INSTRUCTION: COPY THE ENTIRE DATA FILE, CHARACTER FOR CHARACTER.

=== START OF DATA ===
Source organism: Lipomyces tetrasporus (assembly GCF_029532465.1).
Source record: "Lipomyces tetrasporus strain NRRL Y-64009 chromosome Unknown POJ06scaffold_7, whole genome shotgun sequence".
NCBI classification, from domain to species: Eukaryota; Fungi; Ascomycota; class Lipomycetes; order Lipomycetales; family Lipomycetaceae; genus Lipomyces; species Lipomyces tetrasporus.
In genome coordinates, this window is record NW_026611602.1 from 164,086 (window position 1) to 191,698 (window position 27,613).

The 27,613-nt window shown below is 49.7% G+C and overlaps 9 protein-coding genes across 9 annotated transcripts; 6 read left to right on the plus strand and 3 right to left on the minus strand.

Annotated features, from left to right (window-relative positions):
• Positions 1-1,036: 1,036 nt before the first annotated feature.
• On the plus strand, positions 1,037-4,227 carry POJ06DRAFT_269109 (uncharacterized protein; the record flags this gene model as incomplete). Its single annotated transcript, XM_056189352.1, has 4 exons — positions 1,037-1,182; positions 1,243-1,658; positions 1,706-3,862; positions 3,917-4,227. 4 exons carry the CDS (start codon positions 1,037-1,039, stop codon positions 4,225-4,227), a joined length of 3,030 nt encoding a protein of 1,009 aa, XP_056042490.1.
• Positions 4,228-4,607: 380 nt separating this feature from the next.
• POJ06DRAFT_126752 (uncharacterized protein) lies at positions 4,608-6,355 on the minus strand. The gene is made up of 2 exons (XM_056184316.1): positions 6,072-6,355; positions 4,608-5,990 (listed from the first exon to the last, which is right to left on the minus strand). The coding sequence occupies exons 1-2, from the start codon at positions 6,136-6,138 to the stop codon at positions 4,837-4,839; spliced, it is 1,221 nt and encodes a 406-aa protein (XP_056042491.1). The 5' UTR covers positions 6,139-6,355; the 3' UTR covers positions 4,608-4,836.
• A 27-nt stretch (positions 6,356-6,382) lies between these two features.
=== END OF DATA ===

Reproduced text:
Source organism: Lipomyces tetrasporus (assembly GCF_029532465.1).
Source record: "Lipomyces tetrasporus strain NRRL Y-64009 chromosome Unknown POJ06scaffold_7, whole genome shotgun sequence".
NCBI classification, from domain to species: Eukaryota; Fungi; Ascomycota; class Lipomycetes; order Lipomycetales; family Lipomycetaceae; genus Lipomyces; species Lipomyces tetrasporus.
In genome coordinates, this window is record NW_026611602.1 from 164,086 (window position 1) to 191,698 (window position 27,613).

The 27,613-nt window shown below is 49.7% G+C and overlaps 9 protein-coding genes across 9 annotated transcripts; 6 read left to right on the plus strand and 3 right to left on the minus strand.

Annotated features, from left to right (window-relative positions):
• Positions 1-1,036: 1,036 nt before the first annotated feature.
• On the plus strand, positions 1,037-4,227 carry POJ06DRAFT_269109 (uncharacterized protein; the record flags this gene model as incomplete). Its single annotated transcript, XM_056189352.1, has 4 exons — positions 1,037-1,182; positions 1,243-1,658; positions 1,706-3,862; positions 3,917-4,227. 4 exons carry the CDS (start codon positions 1,037-1,039, stop codon positions 4,225-4,227), a joined length of 3,030 nt encoding a protein of 1,009 aa, XP_056042490.1.
• Positions 4,228-4,607: 380 nt separating this feature from the next.
• POJ06DRAFT_126752 (uncharacterized protein) lies at positions 4,608-6,355 on the minus strand. The gene is made up of 2 exons (XM_056184316.1): positions 6,072-6,355; positions 4,608-5,990 (listed from the first exon to the last, which is right to left on the minus strand). The coding sequence occupies exons 1-2, from the start codon at positions 6,136-6,138 to the stop codon at positions 4,837-4,839; spliced, it is 1,221 nt and encodes a 406-aa protein (XP_056042491.1). The 5' UTR covers positions 6,139-6,355; the 3' UTR covers positions 4,608-4,836.
• A 27-nt stretch (positions 6,356-6,382) lies between these two features.